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Google accused of abusing search monopoly as antitrust cases mount

Dozens of US states and territories have launched the first US antitrust challenge to Google’s core search engine, the latest in a spate of lawsuits to hit the internet giant.

The bipartisan group of 38 attorneys-general took aim at what it claimed were deliberate moves by the company to block rival specialised search services from reaching users.

The claim echoes a case that the Federal Trade Commission sought to mount against Google eight years ago, although the US regulator ultimately backed away from suing.

The latest case, led by Phil Weiser, the attorney-general of Colorado, came a day after 10 Republican state attorneys-general filed their own lawsuit claiming Google had used its control of all parts of the digital advertising supply chain to monopolise adverts and fix prices to suit itself.

Google also faces a complaint from the US Department of Justice, backed by 12 states, over allegations that it created a web of contracts and partnerships to make it harder for rivals to reach an audience on smartphones or other devices.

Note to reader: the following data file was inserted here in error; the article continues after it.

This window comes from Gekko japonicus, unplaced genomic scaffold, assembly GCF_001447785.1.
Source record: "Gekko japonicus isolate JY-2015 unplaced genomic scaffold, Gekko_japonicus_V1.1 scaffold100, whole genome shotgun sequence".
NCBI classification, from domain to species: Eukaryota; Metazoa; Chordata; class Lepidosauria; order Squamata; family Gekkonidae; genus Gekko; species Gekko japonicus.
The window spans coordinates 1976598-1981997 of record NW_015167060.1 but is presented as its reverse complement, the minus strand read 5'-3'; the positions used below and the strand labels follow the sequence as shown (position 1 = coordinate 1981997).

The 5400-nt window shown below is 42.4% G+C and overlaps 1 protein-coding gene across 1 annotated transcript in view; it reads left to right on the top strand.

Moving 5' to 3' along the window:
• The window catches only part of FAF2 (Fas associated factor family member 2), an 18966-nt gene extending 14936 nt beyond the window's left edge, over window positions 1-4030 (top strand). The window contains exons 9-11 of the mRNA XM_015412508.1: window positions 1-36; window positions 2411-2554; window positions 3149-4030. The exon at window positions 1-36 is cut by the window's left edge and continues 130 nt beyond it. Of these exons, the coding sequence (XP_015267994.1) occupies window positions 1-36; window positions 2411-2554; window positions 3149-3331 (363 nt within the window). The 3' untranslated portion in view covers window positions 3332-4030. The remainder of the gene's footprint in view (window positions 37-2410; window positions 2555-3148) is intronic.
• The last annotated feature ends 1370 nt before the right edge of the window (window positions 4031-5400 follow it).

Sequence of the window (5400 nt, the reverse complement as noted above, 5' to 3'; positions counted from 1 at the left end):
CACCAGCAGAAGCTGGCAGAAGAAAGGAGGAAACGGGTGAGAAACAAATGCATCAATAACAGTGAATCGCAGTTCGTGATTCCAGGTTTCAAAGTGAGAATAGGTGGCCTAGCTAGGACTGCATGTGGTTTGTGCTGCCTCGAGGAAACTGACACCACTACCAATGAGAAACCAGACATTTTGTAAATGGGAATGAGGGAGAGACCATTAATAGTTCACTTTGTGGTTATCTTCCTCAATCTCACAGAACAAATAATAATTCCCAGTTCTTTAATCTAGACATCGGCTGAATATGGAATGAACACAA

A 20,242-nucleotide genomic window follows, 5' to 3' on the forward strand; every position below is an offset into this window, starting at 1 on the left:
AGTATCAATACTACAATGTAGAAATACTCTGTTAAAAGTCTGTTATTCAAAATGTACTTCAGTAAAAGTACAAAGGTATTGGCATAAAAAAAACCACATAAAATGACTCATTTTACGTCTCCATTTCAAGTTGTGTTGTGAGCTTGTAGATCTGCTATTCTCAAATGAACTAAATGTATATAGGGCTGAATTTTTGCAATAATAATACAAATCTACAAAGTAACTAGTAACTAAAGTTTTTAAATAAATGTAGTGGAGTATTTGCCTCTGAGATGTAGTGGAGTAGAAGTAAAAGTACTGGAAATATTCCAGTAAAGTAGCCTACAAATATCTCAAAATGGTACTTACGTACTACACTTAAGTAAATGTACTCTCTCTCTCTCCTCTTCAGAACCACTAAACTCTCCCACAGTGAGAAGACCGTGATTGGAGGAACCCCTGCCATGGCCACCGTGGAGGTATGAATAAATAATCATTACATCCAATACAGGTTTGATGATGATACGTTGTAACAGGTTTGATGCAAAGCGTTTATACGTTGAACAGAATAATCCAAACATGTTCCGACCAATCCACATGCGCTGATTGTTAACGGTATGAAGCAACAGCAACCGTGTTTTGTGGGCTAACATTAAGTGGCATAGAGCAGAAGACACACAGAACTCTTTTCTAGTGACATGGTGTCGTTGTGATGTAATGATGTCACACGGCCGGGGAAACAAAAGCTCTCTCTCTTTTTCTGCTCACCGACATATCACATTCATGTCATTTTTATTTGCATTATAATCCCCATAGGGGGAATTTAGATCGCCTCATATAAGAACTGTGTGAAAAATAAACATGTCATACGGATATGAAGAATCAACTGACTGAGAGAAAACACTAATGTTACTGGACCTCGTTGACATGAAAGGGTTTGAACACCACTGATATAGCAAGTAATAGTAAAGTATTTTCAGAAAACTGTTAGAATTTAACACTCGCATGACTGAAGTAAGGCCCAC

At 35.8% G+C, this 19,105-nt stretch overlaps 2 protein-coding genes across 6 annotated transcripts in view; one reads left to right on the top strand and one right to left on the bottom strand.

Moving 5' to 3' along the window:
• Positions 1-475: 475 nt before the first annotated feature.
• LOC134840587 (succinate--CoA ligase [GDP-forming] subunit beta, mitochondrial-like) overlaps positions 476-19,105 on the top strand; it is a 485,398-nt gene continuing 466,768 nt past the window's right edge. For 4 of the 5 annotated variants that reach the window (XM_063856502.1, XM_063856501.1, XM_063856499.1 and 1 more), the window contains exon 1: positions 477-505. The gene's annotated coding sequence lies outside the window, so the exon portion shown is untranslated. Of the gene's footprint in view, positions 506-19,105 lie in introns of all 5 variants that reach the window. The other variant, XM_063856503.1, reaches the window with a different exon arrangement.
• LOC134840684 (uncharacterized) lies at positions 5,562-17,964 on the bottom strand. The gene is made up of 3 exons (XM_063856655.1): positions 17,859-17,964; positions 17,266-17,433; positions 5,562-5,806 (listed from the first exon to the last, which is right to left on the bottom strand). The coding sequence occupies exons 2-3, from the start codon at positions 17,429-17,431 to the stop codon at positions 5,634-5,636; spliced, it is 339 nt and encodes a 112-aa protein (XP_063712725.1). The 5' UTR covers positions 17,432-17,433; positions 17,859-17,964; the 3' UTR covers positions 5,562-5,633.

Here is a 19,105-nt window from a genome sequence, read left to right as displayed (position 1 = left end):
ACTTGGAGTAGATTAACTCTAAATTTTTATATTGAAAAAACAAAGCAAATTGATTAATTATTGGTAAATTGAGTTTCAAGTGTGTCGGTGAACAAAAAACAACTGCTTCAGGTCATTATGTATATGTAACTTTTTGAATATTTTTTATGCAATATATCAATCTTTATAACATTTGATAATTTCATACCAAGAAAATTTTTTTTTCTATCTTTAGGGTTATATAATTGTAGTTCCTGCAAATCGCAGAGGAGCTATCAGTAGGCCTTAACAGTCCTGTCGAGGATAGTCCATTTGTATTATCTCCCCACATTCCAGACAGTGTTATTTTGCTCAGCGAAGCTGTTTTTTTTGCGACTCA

Mr Weiser said the states would seek to attach their case to the DoJ action, turning what started out as narrowly targeted lawsuit into an increasingly broad-ranging challenge against many of the ways Google does business.

The latest case echoes the DoJ action in challenging the way Google uses contracts to guarantee distribution of its search engine, while going further in attacking deals that it said the company was using to monopolise new markets like smart speakers, televisions and cars.

In a parallel to the Texas-led case from Republican states lodged on Wednesday, it also takes aim at Google’s search advertising business, accusing it of using a tool called Search Advertising 360 to lock advertisers into its own service.


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